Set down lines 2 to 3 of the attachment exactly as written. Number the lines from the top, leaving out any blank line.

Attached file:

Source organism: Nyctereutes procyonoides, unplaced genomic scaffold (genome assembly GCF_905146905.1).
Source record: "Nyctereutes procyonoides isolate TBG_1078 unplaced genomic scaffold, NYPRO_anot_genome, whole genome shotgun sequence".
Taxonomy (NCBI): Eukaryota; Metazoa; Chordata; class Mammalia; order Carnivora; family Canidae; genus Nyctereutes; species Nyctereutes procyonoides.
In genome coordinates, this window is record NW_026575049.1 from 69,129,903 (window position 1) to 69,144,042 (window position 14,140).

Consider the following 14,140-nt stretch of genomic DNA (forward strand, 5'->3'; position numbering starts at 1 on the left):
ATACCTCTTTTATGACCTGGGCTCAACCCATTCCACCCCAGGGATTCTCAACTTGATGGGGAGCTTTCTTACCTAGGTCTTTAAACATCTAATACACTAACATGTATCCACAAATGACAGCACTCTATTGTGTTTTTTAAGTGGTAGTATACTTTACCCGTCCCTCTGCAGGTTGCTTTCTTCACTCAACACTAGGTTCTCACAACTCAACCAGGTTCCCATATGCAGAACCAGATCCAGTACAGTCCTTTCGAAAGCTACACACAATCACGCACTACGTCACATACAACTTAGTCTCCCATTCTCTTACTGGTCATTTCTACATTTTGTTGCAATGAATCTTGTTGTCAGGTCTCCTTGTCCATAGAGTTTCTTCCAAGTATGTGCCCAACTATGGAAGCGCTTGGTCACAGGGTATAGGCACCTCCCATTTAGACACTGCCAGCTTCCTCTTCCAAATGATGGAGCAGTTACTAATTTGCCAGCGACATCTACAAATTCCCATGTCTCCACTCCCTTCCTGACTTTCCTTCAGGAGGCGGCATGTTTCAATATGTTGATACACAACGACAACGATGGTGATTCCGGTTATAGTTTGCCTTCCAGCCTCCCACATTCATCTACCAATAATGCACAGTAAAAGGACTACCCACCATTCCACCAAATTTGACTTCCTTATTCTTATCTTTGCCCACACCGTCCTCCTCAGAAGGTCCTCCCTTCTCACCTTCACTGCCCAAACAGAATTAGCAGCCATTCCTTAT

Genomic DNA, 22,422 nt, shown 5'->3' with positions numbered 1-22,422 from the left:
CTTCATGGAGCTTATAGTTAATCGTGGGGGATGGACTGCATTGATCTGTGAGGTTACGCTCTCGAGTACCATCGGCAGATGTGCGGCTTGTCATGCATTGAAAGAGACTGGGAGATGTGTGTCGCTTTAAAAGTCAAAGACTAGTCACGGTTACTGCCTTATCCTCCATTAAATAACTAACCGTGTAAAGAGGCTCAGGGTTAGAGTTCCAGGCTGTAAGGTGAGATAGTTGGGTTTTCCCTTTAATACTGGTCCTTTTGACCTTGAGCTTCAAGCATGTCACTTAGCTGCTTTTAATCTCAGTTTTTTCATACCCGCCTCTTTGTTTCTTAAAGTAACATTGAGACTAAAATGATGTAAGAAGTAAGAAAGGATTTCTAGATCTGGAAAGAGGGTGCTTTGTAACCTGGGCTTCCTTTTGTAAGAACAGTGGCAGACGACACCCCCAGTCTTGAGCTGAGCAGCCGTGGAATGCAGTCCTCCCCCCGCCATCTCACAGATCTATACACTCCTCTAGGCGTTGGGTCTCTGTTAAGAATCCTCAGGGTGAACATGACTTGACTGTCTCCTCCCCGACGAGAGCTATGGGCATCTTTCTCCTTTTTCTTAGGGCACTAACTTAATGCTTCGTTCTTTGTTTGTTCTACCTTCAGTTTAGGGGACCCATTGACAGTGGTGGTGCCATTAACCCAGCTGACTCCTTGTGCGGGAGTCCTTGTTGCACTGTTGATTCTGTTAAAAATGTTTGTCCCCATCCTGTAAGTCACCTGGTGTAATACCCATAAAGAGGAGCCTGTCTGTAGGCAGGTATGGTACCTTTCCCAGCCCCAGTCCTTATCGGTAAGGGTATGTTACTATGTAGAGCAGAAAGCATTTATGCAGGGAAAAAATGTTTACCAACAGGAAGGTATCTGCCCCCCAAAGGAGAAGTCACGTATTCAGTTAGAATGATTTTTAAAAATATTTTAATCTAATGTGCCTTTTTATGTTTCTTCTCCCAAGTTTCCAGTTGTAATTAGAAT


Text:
Source record: "Nyctereutes procyonoides isolate TBG_1078 unplaced genomic scaffold, NYPRO_anot_genome, whole genome shotgun sequence".
Taxonomy (NCBI): Eukaryota; Metazoa; Chordata; class Mammalia; order Carnivora; family Canidae; genus Nyctereutes; species Nyctereutes procyonoides.